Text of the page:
Older adults—Although there is no specific information about the use of ophthalmic corticosteroids in the elderly, they are not expected to cause different side effects or problems in older people than they do in younger adults.

Other medicines—Although certain medicines should not be used together at all, in other cases two different medicines may be used together even if an interaction might occur. In these cases, your doctor may want to change the dose, or other precautions may be necessary. Tell your health care professional if you are using any other prescription or nonprescription (over-the-counter [OTC]) ophthalmic medicine.

Other medical problems—The presence of other medical problems may affect the use of ophthalmic corticosteroids. Make sure you tell your doctor if you have any other medical problems, especially:

  • Cataracts—Corticosteroids may cause cataracts or make them worse
  • Type 2 diabetes mellitus—Patients with diabetes may be more likely to develop cataracts or glaucoma with the use of corticosteroids
  • Glaucoma (or family history of)—Corticosteroids may cause glaucoma or make it worse
  • Herpes infection of the eye or
  • Tuberculosis of the eye (active or history of) or
  • Any other eye infection—Ophthalmic corticosteroids may make existing infections worse or cause new infections

Proper Use of This Medicine

For patients who wear contact lenses :

  • Use of ophthalmic corticosteroids while you are wearing contact lenses (either hard lenses or soft lenses) may increase the chance of infection. Therefore, do not apply this medicine while you are wearing contact lenses. Also, check with an ophthalmologist (eye doctor) for advice on how long to wait after applying this medicine before inserting your contact lenses. It is possible that you may be directed not to wear contact lenses at all during the entire time of treatment and for a day or two after treatment has been stopped.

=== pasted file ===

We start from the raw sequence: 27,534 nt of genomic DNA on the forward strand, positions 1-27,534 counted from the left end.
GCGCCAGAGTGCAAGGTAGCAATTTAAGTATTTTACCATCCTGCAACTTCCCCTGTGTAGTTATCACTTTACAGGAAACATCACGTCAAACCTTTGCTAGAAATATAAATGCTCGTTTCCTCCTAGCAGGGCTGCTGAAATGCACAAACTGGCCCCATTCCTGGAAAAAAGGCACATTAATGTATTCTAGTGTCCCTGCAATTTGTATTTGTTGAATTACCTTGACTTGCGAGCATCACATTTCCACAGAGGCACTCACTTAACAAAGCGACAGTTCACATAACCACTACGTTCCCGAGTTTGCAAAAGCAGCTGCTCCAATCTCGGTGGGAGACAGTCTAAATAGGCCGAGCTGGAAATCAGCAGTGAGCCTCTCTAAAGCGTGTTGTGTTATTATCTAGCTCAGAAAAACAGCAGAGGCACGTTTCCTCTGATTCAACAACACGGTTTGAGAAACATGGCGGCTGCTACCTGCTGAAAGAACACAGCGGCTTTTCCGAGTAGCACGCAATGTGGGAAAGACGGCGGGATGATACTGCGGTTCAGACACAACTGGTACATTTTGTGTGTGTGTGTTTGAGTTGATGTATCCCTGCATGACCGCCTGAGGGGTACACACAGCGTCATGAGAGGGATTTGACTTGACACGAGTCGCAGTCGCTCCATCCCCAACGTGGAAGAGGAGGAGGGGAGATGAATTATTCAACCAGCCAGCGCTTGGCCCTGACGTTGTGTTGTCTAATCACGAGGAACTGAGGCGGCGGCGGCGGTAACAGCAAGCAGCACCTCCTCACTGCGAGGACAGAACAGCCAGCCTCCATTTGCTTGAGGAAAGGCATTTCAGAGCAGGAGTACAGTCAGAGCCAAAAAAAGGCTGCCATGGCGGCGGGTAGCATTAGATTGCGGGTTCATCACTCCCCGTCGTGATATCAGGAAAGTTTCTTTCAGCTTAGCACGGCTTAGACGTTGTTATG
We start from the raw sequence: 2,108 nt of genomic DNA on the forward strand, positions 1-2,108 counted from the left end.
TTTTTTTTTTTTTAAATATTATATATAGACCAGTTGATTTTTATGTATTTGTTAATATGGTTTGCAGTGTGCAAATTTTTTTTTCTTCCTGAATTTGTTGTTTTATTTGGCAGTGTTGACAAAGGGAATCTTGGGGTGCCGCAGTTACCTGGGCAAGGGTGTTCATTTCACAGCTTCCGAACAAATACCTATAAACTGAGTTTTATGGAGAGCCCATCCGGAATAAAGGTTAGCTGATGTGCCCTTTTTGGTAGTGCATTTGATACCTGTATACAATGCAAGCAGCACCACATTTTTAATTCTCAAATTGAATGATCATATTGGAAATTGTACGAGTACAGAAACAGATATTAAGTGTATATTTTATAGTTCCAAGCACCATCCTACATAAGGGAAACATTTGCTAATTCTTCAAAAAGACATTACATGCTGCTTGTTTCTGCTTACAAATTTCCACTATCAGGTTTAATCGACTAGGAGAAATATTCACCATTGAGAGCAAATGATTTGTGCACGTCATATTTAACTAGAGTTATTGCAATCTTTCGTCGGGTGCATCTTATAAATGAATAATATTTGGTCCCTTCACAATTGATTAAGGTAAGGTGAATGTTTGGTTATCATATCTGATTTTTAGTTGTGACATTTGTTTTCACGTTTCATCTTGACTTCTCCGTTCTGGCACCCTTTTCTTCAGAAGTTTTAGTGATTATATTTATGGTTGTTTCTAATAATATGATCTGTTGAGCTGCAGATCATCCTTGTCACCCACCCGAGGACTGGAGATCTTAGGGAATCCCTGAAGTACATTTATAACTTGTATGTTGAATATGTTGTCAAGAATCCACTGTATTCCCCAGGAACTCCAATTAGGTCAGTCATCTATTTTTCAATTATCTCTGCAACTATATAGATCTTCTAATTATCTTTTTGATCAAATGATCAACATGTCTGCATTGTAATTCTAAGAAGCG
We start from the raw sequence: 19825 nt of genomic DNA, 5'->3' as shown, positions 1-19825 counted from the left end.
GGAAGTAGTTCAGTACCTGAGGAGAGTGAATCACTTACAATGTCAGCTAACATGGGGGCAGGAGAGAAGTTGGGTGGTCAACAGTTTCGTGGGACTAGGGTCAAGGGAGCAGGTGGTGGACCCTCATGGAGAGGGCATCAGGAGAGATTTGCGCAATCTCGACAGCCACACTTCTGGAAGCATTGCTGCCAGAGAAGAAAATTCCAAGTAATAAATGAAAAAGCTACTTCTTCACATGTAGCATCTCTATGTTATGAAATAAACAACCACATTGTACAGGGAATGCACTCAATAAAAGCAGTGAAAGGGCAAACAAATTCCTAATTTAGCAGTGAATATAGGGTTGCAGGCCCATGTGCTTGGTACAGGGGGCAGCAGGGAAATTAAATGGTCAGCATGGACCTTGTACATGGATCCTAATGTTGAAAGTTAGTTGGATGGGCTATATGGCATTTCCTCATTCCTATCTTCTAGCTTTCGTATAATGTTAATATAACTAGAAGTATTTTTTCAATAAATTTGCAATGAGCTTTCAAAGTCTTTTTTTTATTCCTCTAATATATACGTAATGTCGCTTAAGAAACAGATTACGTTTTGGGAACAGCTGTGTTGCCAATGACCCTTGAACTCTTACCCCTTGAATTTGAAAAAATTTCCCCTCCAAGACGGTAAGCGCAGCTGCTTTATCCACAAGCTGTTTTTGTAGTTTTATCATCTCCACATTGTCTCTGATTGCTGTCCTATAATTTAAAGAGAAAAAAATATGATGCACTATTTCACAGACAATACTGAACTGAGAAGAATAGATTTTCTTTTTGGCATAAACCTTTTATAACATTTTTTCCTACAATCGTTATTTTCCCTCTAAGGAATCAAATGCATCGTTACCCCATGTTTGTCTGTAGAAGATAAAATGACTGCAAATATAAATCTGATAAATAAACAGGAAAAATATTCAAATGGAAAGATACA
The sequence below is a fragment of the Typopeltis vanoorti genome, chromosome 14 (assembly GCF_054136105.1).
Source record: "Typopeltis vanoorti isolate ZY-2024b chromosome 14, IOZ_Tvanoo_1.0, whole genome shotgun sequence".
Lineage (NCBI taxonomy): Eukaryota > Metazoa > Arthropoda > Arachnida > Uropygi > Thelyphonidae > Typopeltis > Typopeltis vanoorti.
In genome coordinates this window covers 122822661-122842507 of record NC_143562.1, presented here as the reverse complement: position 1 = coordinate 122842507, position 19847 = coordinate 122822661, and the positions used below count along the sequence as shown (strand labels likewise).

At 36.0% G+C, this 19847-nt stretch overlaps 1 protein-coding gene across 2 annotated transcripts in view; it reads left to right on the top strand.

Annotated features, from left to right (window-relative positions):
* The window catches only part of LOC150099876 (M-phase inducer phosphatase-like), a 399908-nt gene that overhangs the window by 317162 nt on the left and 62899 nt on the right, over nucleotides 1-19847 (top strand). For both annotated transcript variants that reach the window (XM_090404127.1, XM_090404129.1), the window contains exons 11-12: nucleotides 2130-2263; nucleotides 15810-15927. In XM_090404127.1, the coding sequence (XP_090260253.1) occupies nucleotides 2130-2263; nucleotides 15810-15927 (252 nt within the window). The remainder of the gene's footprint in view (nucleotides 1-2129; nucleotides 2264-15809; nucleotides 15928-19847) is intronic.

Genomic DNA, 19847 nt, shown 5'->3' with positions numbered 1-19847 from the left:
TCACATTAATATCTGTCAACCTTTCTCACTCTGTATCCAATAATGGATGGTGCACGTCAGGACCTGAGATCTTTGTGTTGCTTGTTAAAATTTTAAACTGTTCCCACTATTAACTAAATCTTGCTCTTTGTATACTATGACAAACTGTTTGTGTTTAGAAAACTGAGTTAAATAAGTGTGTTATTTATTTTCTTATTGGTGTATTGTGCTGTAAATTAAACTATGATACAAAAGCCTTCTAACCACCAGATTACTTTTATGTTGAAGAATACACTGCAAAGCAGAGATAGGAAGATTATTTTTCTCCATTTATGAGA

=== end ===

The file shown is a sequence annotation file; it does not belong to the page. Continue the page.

For patients using an ophthalmic solution or suspension (eye drop) form of this medicine:

  • If you are using a suspension form of this medicine, always shake the container very well just before applying the eye drops.
  • To use:
    • First, wash your hands. Tilt the head back and, pressing your finger gently on the skin just beneath the lower eyelid, pull the lower eyelid away from the eye to make a space. Drop the medicine into this space. Let go of the eyelid and gently close the eyes. Do not blink. Keep the eyes closed and apply pressure to the inner corner of the eye with your finger for 1 or 2 minutes to allow the medicine to be absorbed by the eye.
    • If you think you did not get the drop of medicine into your eye properly, use another drop.
    • Immediately after using the eye drops, wash your hands to remove any medicine that may be on them.
    • To keep the medicine as germ-free as possible, do not touch the dropper or the applicator tip to any surface (including the eye). Always keep the container tightly closed.

For patients using an ointment form of this medicine:

  • To use:
    • First, wash your hands. Tilt the head back and, pressing your finger gently on the skin just beneath the lower eyelid, pull the lower eyelid away from the eye to make a space. Squeeze a thin strip of ointment into this space. A 1-cm (approximately 1/3 inch) strip of ointment is usually enough, unless you have been told by your doctor to use a different amount. Let go of the eyelid and gently close the eyes. Keep the eyes closed for 1 or 2 minutes to allow the medicine to come into contact with the irritation.
    • To keep the medicine as germ-free as possible, do not touch the applicator tip to any surface (including the eye). After using the eye ointment, wipe the tip of the ointment tube with a clean tissue. Do not wash the tip with water. Always keep the tube tightly closed.

Do not use corticosteroids more often or for a longer time than your doctor ordered . To do so may increase the chance of side effects, especially in children 2 years of age or younger.